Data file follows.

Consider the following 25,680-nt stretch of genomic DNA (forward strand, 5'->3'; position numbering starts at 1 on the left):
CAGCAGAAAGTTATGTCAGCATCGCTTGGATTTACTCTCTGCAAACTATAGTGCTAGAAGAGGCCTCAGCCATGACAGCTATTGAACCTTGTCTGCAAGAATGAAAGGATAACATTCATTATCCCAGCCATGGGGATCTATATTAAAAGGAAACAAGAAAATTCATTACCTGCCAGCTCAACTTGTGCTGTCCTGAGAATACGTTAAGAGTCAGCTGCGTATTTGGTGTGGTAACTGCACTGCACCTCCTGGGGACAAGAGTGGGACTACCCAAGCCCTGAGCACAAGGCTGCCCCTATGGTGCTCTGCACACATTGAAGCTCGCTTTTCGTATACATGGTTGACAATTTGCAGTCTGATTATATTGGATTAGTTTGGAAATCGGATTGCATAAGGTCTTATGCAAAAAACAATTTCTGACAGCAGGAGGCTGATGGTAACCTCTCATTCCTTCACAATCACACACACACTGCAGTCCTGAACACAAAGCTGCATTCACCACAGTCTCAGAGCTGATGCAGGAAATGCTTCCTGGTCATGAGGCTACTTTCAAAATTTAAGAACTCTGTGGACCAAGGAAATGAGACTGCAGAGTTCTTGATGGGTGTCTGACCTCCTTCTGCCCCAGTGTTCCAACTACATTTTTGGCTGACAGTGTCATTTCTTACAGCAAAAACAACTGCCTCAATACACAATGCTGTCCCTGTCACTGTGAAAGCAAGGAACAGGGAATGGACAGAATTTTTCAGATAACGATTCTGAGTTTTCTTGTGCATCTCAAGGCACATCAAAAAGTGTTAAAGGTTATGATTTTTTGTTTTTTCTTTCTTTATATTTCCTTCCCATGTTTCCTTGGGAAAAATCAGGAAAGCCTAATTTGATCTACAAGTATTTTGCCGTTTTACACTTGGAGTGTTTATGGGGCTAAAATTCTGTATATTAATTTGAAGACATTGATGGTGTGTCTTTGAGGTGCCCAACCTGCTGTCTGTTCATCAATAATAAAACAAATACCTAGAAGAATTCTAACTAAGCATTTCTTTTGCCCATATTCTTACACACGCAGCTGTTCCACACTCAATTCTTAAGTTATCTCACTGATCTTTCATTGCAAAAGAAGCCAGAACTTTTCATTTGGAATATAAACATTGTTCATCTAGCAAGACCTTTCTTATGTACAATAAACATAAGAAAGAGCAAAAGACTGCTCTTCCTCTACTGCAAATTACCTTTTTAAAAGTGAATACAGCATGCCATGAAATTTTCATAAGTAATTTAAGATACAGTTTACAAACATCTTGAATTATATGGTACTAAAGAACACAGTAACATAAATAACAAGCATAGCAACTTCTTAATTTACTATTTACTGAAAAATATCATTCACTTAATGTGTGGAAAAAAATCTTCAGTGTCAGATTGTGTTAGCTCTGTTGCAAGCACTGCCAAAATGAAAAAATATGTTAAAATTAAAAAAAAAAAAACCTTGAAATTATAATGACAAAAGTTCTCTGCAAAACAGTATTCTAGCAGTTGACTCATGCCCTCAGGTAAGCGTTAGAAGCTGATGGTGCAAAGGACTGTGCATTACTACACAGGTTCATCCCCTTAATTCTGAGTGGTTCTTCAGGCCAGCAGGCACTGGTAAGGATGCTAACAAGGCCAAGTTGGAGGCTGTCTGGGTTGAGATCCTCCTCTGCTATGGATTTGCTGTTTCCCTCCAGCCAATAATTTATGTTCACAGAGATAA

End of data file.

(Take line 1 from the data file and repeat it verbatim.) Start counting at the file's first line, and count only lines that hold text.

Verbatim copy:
Consider the following 25,680-nt stretch of genomic DNA (forward strand, 5'->3'; position numbering starts at 1 on the left):